The sisters exchanged the briefest of glances. They’d both been sorry before, Isolde more often than her sister. Rosalyn was always finding some way to make herself useful, even invaluable, to their father. But Isolde had never proven her worth.Before long Sullivan was asleep in his cot, and Rosalyn as well, on the opposite wall. Soft night sounds filled the cottage: the playful crackling of the fire as it died away into embers, the creaking of the cots as sleepers turned and tossed, the roar of the wind coming down from the mountains. Isolde heard none of them. For her, the cottage was filled with a ringing silence. It was oppressive. At times, it was unbearable. On many nights, she snatched a lantern from the hook on the wall and made her way to the only place in the village where she felt she could breathe.Fleete rested on a hill that, for the most part, rose gently from the surrounding landscape. Cottages, stables, and shops were scattered about in an erratic, disorderly fashion. The village had no real center, for just before the hill reached its peak, it changed its character, rising steeply to a rocky summit. There, an immense boulder braved the icy winds that whipped down from the white spires of the Pallid Peaks.It was a hallowed place for Isolde. She loved the precarious climb to the summit, the sting of the wind on her cheeks, the empty, open darkness that lay all around her. A faint golden glow of fires and lanterns floated beneath her in an ocean of inky black. And she was lifted above them, free from the terrible gravity of her tiny world.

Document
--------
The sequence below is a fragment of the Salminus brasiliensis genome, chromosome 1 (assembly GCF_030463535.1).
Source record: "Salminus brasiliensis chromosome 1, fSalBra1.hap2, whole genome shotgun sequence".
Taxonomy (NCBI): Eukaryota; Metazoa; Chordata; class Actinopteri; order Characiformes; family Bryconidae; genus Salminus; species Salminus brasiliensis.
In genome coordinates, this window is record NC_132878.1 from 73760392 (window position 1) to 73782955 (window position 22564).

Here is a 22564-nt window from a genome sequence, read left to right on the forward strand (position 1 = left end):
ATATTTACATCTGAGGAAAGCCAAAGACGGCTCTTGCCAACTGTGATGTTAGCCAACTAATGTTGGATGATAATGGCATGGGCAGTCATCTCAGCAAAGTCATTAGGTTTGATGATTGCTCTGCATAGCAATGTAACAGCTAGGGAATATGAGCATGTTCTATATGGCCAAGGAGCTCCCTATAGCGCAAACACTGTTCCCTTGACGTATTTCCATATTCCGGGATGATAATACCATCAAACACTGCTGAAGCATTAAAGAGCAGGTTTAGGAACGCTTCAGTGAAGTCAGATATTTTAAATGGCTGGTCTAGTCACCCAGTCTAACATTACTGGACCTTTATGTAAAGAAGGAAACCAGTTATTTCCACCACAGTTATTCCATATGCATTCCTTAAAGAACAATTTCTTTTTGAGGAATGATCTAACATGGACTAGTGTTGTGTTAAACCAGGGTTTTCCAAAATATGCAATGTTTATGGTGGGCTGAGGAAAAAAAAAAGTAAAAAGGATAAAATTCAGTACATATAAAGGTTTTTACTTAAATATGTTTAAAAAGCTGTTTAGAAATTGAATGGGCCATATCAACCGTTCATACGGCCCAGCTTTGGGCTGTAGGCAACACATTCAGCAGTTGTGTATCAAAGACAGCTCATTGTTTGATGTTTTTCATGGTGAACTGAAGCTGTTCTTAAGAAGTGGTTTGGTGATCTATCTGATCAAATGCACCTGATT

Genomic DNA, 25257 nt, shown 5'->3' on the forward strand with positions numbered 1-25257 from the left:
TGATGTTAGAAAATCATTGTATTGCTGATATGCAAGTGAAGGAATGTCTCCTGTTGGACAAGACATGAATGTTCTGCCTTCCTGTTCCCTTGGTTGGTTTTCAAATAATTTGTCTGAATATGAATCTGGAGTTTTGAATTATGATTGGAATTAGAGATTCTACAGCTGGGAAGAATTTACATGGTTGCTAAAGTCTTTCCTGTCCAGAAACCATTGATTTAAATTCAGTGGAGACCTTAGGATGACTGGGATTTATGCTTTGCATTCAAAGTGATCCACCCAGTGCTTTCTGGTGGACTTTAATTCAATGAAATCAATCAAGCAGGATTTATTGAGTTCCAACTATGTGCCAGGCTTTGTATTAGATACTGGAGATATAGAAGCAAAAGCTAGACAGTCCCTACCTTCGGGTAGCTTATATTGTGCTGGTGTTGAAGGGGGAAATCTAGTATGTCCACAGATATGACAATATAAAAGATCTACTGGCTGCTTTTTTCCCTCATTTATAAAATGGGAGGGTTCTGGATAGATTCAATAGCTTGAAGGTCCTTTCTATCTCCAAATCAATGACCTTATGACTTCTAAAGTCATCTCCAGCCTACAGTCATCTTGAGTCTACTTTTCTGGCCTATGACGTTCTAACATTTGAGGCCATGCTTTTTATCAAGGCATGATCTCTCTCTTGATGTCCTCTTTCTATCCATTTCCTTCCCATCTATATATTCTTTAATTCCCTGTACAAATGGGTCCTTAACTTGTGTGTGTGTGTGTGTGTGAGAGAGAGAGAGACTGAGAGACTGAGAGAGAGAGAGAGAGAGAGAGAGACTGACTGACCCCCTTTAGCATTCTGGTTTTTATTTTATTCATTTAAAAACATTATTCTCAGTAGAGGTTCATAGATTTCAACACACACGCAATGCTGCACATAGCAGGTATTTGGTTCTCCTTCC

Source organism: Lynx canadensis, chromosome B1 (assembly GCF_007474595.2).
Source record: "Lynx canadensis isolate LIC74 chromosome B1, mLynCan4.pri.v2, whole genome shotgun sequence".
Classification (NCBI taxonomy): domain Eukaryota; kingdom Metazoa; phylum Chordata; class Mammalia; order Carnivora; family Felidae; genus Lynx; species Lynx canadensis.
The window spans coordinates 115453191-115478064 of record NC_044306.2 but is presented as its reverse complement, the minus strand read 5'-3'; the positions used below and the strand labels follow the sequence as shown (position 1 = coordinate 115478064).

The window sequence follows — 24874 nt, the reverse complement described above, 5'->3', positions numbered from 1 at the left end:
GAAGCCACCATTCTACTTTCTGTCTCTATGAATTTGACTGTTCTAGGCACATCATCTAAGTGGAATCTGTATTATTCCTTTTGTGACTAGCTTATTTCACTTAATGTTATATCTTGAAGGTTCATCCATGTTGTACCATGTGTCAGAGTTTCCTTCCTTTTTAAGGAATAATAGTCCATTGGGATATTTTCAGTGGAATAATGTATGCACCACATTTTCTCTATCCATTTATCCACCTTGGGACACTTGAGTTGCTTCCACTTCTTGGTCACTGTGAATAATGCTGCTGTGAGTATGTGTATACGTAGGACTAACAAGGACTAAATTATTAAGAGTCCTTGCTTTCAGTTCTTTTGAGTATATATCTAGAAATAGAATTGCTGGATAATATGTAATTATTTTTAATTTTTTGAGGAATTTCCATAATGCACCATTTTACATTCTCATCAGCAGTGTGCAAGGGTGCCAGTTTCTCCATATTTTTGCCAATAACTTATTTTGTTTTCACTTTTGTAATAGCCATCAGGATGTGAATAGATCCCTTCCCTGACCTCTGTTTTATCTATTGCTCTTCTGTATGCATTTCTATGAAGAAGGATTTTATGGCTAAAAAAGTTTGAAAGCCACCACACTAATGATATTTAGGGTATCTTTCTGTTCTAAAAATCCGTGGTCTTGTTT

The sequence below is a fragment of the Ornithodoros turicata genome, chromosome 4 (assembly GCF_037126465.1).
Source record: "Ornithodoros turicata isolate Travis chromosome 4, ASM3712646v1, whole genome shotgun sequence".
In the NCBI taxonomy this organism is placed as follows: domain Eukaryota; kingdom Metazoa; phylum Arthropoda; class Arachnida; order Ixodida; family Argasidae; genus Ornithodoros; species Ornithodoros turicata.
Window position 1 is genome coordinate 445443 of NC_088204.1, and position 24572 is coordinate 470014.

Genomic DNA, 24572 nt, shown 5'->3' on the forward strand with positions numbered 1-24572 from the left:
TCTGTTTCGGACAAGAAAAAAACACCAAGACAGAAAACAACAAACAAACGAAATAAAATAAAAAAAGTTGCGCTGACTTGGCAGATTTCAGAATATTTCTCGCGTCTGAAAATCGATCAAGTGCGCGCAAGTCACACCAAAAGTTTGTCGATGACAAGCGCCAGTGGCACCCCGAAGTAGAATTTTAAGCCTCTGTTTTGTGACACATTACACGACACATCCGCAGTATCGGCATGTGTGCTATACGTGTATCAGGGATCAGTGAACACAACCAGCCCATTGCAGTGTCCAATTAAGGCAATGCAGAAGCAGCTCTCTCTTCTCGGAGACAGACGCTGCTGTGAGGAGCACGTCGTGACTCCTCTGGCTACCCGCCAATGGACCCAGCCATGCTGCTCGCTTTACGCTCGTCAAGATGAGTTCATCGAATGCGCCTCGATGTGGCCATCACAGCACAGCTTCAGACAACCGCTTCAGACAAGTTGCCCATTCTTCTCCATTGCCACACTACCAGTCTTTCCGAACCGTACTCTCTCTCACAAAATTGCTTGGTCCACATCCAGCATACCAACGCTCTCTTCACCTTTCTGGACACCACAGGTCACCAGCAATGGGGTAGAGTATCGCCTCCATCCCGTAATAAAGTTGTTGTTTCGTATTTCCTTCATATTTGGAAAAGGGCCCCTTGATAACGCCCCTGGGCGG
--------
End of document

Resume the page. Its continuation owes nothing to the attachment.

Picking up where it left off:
As always, Isolde was grateful for Rosalyn’s skill with braids. Her hair was tightly wound away from her face, and even this wind could not pull it free. She settled into her usual place and stared out into the void. Once in a great while, there were bursts of blue flame that appeared in the distant mountains. It had been a hundred years at least since any of the Dragons had come down into the foothills, but they still lived among thePeaks, waiting in snow and Shadow.I’d risk any fate if only I could go and see the Dragons with my own eyes. Or the southern moors, or the western plains. Or the Hall of Echoes, or the Three Bridges.She thought back to the many cheerful afternoons she’d spent in Melburn’s cottage, hovering over his shoulder as he drew and redrew his maps of Shiloh. The mapmaker had perfected inks of several different colors, and perhaps it was those that most fired Isolde’s imagination. She could still envision the green of the Whispering Wood and the rich blue of the River Meander. At times, when Sullivan had been hunting in some far-distant clime, Isolde had sat with Melburn as he listened to hunters and travelers give accounts of their journeys. He hung on their every word, and he paid them in Edanna coins, so they were always willing to share. Melburn had collected hundreds of accounts in the course of his life, and the best of these he had compiled into the Red Maps.If I had one of the Red Maps, I could search the whole of Shiloh. I could find Valour’s Glass. And then…then…perhaps… Her thoughts wandered out of the mapmaker’s cottage and up into the Pallid Peaks and down through the Whispering Wood and back through a thousand years to the tale of her forebear. And she envied the wind its freedom and wished that her father might never return from Lake Morrison and imagined all the places in Shiloh where she might roam… until her toes were stiff with cold, and she rose and hurried back to the cottage and the warmth of the fire on the hearth and the softness of her woolen blankets.